Google has been a leader in web services since its launch in 1998, and now 20 years later it is finally also a leader in consumer hardware experiences powered by its software and artificial intelligence expertise. The Pixel 3 smartphone and its Google Home smart speaker reflect the maturation of Google's hardware business, delivering aesthetically pleasing, cheery devices that take full advantage of Google's services. The third-generation Pixel, for example, allows for advanced control of the phone using voice commands, and its exclusive call-screen feature requires callers to state their reason for calling before making the connection, which is a welcome convenience as phone spam proliferates.
When Google CEO Larry Page created a new holding company called Alphabet in 2015, initiatives such as self-driving cars and health tech got divvied up into new companies, and Google became an Alphabet division with a sharper focus on internet services and software. Today’s Google, now led by CEO Sundar Pichai, still dominates web search and online advertising sales. It has the most widely used mobile operating system (Android) and web browser (Chrome). Other venerable offerings, such as YouTube, Gmail, and Google Maps, continue to be the 800-pound gorillas of their respective categories.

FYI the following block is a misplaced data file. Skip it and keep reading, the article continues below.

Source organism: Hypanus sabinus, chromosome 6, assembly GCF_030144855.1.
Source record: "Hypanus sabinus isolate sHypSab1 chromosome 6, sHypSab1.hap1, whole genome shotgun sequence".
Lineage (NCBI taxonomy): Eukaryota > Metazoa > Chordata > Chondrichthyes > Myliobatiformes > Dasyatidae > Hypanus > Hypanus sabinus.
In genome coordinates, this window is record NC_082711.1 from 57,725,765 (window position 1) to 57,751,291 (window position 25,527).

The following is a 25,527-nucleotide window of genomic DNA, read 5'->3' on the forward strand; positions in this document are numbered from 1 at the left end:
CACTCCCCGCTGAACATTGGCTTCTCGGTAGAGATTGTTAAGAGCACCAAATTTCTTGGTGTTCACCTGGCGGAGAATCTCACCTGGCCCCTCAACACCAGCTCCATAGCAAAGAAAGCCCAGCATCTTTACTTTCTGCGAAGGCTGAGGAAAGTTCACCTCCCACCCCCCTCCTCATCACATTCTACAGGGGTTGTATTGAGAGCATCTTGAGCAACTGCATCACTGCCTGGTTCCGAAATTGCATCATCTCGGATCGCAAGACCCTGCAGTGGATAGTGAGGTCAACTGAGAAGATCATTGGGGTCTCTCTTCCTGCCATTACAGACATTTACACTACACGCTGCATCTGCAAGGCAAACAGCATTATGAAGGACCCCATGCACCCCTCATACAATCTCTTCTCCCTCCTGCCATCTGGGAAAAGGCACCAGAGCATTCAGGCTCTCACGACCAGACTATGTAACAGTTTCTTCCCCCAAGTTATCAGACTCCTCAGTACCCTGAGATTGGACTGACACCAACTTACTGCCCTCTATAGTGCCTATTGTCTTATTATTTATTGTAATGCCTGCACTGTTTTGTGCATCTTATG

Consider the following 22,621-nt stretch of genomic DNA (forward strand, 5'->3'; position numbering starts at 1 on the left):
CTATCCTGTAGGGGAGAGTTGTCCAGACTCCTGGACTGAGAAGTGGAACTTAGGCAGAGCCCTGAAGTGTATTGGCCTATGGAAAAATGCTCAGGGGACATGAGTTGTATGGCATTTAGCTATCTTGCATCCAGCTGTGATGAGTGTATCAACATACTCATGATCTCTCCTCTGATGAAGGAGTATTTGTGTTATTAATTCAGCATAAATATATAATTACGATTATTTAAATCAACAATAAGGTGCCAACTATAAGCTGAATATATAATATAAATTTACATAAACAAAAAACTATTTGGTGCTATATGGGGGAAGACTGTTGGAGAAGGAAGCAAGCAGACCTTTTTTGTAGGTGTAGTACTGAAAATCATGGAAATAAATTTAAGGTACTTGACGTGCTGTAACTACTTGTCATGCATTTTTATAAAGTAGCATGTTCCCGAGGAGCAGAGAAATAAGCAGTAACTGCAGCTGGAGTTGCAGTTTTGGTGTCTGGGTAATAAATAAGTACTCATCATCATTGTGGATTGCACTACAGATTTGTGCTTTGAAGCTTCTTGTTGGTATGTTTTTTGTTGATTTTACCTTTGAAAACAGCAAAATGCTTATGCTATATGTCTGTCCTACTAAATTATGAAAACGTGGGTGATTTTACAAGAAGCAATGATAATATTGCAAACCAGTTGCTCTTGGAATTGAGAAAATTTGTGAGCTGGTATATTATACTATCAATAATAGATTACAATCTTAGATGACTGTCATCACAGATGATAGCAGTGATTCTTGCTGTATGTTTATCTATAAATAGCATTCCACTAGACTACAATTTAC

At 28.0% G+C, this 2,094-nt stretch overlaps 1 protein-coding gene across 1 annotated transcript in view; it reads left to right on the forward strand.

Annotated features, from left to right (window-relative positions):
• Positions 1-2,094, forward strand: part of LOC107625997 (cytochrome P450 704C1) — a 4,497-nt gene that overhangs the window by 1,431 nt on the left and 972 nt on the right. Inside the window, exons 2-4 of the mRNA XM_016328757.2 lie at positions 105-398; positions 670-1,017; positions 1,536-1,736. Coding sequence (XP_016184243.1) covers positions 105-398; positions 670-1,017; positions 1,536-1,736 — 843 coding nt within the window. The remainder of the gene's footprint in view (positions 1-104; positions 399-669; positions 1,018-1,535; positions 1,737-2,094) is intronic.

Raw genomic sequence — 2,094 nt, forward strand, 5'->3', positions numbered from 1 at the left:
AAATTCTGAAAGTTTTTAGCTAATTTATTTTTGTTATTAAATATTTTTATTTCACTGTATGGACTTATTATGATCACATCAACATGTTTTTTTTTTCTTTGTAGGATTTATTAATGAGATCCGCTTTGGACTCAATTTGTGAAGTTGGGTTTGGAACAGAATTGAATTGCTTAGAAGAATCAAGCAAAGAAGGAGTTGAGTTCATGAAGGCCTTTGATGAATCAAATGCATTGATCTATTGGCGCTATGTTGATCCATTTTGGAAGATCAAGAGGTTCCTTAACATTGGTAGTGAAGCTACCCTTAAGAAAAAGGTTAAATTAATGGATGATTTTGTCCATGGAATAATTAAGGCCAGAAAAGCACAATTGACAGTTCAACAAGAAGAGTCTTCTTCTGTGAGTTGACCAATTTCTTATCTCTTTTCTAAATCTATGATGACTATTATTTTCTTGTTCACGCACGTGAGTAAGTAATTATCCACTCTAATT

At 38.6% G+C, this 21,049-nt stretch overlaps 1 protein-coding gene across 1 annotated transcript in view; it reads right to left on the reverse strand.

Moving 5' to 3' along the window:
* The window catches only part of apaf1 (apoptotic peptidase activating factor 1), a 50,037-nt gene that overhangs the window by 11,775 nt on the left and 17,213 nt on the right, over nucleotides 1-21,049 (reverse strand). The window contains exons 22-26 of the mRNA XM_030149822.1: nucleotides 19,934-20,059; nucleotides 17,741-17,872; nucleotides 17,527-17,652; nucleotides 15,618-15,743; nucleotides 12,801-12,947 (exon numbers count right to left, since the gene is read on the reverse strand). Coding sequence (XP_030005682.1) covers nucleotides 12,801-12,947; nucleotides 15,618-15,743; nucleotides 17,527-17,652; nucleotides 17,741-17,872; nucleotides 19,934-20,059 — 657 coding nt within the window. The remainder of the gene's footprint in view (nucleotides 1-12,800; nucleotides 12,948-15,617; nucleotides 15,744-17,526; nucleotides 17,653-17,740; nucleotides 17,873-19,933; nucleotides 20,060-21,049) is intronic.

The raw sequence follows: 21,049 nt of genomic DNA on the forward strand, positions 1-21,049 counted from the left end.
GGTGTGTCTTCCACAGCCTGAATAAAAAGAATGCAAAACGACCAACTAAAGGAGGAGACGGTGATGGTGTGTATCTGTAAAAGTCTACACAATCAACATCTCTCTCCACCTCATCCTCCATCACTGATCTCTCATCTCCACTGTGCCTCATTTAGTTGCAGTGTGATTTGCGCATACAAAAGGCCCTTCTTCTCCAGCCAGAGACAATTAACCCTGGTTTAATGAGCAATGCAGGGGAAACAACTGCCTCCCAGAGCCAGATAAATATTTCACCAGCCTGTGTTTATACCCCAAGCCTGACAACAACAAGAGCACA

For all the areas where Google is a leader, there are plenty of other markets it covets. In 2016, it centralized its hardware operations and launched its most ambitious lineup of devices to date, including the Pixel phone, Google Home smart speaker, Daydream View VR headset, and Google Wi-Fi wireless-networking system. It also introduced Google Allo, a communications app designed to compete with Facebook’s Messenger and WhatsApp. And it gave its enterprise group a new name—Google Cloud—and redoubled its effort to turn that suite of tools into a formidable rival to Amazon Web Services.
Google’s nascent Tango project aims to measure physical space without the need for GPS or other external signals, putting all the technology inside a mobile device such as a phone or tablet. Tango enables positional augmented reality in any kind of space—such as your living room—in a way that’s never been possible before. The implications could be huge--augmented reality apps that allow users to easily see what a room would be like with or without furniture, for example. For now, there aren’t many devices incorporating Tango, but they’re coming. The first Tango phone, the Lenovo Phab 2, launched in November 2016.
These projects may look far-flung, as if Google wants to compete with everybody. But the overarching idea is to tie everything together via the company’s areas of expertise—particularly in artificial intelligence, which powers the new Alexa-like Google Assistant service. It’s a take on ecosystem-building designed to revitalize Google’s original mission: organizing the world’s information and making it universally accessible and useful.